until further notice
SourceNeuroscience and Biobehavioral Reviews, 29, 2, (2005), pp. 295-312
Article / Letter to editor
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Neuroscience and Biobehavioral Reviews
SubjectDCN 1: Perception and Action; DCN 3: Neuroinformatics; EBP 1: Determinants in Health and Disease; NCEBP 9: Mental health; UMCN 3.2: Cognitive neurosciences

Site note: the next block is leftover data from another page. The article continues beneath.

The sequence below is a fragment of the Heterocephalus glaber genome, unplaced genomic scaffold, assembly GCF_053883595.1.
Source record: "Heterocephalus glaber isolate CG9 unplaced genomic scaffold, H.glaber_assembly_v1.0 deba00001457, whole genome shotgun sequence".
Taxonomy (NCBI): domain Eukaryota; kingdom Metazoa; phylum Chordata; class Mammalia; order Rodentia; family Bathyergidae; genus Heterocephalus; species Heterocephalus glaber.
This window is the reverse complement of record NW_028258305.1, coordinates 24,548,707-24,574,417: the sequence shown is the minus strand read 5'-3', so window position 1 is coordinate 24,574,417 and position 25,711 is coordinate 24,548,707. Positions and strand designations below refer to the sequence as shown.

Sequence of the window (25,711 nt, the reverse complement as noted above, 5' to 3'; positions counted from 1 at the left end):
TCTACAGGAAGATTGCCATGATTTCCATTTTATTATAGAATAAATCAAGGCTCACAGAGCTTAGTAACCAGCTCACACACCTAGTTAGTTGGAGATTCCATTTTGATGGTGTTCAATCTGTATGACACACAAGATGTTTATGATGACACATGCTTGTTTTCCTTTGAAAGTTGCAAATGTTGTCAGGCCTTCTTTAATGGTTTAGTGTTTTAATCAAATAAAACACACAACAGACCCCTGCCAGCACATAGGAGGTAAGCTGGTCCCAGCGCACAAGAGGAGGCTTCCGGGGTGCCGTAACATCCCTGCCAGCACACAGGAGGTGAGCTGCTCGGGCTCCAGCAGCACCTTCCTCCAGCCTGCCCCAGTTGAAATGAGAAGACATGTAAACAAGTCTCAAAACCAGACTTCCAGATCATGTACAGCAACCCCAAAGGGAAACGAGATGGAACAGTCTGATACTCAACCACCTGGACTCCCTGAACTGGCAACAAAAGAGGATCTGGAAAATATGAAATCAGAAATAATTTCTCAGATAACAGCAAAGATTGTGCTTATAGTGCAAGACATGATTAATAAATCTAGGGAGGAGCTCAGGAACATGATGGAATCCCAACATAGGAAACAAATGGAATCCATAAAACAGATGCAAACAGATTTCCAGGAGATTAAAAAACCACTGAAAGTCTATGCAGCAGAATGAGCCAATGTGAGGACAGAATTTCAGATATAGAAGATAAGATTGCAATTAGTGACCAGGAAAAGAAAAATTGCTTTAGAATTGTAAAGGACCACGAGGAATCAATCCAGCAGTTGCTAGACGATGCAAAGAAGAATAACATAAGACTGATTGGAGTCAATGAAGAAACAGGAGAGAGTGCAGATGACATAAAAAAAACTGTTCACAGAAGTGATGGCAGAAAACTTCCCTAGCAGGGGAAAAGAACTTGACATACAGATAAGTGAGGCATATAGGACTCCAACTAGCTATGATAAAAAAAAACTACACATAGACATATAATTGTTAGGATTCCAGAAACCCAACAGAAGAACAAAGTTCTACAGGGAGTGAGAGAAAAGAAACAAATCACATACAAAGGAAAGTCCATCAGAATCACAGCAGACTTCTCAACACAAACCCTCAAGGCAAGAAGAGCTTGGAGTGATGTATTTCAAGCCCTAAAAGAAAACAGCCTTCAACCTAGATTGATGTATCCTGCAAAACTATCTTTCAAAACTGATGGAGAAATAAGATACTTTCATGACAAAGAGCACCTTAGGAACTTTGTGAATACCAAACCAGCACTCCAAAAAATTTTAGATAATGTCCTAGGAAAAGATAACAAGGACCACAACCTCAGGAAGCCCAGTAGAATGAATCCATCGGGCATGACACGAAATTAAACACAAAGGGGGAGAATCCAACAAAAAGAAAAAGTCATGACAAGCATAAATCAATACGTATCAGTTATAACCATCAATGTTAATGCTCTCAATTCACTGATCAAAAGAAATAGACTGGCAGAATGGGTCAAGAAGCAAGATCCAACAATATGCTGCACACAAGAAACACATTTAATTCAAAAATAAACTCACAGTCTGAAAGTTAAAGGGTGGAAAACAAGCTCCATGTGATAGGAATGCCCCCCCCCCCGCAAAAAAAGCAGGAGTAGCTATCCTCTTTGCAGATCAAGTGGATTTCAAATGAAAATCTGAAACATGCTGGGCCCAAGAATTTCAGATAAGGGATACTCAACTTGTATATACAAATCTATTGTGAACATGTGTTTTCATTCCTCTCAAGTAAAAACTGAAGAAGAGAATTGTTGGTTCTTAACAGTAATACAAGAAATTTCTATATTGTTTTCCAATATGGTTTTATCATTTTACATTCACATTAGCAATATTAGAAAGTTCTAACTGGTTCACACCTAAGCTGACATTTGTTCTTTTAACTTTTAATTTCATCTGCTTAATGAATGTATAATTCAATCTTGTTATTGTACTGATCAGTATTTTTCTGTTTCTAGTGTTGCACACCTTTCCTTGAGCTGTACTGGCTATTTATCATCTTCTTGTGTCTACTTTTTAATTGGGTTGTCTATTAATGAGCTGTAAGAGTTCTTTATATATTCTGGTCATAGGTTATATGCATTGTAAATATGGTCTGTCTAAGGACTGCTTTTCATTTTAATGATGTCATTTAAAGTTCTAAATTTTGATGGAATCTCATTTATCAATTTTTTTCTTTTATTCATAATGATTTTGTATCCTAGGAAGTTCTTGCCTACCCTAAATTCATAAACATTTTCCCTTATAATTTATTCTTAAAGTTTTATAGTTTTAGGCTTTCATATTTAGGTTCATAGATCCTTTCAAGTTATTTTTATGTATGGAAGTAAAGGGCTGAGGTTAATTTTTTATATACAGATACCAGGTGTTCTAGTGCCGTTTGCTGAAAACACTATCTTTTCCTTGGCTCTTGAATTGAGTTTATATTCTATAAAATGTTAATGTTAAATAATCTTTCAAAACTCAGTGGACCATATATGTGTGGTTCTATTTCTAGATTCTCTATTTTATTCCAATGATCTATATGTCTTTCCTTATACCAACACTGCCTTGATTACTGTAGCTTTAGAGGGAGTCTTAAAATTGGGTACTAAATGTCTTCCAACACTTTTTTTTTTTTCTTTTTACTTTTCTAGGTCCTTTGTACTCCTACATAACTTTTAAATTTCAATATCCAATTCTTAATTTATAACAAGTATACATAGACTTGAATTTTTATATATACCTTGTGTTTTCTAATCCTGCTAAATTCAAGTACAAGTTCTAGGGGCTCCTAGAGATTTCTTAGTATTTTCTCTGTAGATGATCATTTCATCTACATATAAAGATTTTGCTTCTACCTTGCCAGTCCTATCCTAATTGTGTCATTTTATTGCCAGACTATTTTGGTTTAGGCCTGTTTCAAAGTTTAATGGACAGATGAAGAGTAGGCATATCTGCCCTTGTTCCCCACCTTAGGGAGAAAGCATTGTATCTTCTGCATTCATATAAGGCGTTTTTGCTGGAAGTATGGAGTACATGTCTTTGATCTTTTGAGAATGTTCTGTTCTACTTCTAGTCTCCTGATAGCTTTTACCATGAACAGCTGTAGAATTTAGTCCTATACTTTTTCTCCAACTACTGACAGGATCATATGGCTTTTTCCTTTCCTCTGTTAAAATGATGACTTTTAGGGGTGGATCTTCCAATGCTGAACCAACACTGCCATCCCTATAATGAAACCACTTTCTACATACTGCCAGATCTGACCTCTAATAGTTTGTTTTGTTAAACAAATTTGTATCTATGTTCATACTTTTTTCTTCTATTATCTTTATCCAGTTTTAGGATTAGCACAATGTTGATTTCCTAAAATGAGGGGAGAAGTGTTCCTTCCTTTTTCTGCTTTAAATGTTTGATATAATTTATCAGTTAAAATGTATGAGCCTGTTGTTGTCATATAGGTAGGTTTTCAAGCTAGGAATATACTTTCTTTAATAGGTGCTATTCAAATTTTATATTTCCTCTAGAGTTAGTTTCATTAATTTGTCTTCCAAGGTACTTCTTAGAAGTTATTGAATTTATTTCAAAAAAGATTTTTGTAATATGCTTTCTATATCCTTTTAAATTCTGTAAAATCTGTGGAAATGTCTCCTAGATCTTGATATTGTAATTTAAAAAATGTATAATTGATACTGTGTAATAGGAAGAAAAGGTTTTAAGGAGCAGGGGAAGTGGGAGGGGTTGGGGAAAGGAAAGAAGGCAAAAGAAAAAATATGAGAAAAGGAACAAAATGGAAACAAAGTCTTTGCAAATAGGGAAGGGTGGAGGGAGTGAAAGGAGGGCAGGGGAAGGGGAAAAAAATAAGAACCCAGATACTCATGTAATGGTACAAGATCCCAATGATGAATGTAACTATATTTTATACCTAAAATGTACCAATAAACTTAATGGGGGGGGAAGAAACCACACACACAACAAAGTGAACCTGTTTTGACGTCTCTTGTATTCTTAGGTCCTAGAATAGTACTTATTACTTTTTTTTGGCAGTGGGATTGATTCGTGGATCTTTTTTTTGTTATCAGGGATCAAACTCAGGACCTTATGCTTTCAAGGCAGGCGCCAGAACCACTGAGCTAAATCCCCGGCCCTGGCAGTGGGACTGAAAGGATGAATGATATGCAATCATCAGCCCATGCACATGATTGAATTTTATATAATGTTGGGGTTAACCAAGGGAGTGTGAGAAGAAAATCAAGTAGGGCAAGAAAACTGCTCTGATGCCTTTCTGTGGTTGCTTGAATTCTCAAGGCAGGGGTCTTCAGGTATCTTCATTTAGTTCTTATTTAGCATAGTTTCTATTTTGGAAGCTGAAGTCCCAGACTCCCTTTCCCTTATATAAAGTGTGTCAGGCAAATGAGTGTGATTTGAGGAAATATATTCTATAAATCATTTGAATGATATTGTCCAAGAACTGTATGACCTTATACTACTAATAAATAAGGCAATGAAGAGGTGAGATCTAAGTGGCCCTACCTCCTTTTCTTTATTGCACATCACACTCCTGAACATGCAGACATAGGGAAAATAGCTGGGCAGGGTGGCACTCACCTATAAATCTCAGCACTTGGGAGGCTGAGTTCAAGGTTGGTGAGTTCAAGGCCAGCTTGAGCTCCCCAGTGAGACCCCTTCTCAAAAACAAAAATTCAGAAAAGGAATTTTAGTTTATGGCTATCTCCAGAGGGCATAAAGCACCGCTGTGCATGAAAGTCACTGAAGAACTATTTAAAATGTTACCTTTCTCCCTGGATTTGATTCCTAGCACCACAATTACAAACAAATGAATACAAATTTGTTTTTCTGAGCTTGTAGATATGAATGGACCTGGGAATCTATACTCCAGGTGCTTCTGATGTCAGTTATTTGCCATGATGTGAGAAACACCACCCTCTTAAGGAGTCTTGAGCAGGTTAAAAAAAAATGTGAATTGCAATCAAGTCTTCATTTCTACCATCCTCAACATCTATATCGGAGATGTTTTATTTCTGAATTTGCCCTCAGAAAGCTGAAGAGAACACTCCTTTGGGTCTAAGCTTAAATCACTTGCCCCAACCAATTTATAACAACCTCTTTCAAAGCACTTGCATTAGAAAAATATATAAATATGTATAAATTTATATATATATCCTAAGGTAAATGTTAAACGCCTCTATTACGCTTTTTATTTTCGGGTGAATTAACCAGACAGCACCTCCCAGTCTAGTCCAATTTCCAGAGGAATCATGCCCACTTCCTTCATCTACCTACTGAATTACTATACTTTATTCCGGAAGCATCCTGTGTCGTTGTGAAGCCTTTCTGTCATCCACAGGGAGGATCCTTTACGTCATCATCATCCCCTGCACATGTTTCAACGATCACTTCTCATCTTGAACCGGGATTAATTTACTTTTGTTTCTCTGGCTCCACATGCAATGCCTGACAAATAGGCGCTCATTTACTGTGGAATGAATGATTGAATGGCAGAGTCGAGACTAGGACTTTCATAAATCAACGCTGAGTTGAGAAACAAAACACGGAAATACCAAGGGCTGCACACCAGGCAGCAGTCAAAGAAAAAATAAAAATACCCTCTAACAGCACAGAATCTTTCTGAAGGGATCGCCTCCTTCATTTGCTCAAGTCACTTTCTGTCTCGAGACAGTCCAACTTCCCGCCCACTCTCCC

Prenatal maternal stress has been found to have long-lasting effects on the behavioral and physiological development of the offspring. These programming effects on the fetus would be physiologically mediated through heightened and/or abnormal activity of the maternal sympathetic-adrenal-medullary system (SAM) and especially of her hypothalamic-pituitary-adrenocortical axis (HPA-axis). The abnormalities in maternal physiology could be present in her basal functioning, but also in her physiological reactivity to stressors, which constitutes the topic of this paper. This article reviews studies that have used laboratory challenges to study physiological stress reactivity in pregnant women. It concentrates on stress tests designed to produce pain or discomfort, or cognitive and psychological stress, and that assess changes in blood pressure, heart rate and/or cortisol as reactivity measures. The general conclusion is that physiological stress reactivity appears to be dampened during pregnancy. Nonetheless, the physiological responses to laboratory challenges are clearly present and display enough inter-individual variability to enable the study of links between responsivity patterns, psychosocial variables, fetal behavior, pregnancy outcome and offspring development. This paper also looks into the methodological limitations present in the reviewed studies. Options for sound design of stress test protocols are discussed and recommendations for future studies are presented. These methodological points are general and can therefore also be of use for researchers studying human stress reactivity in other populations and ages.
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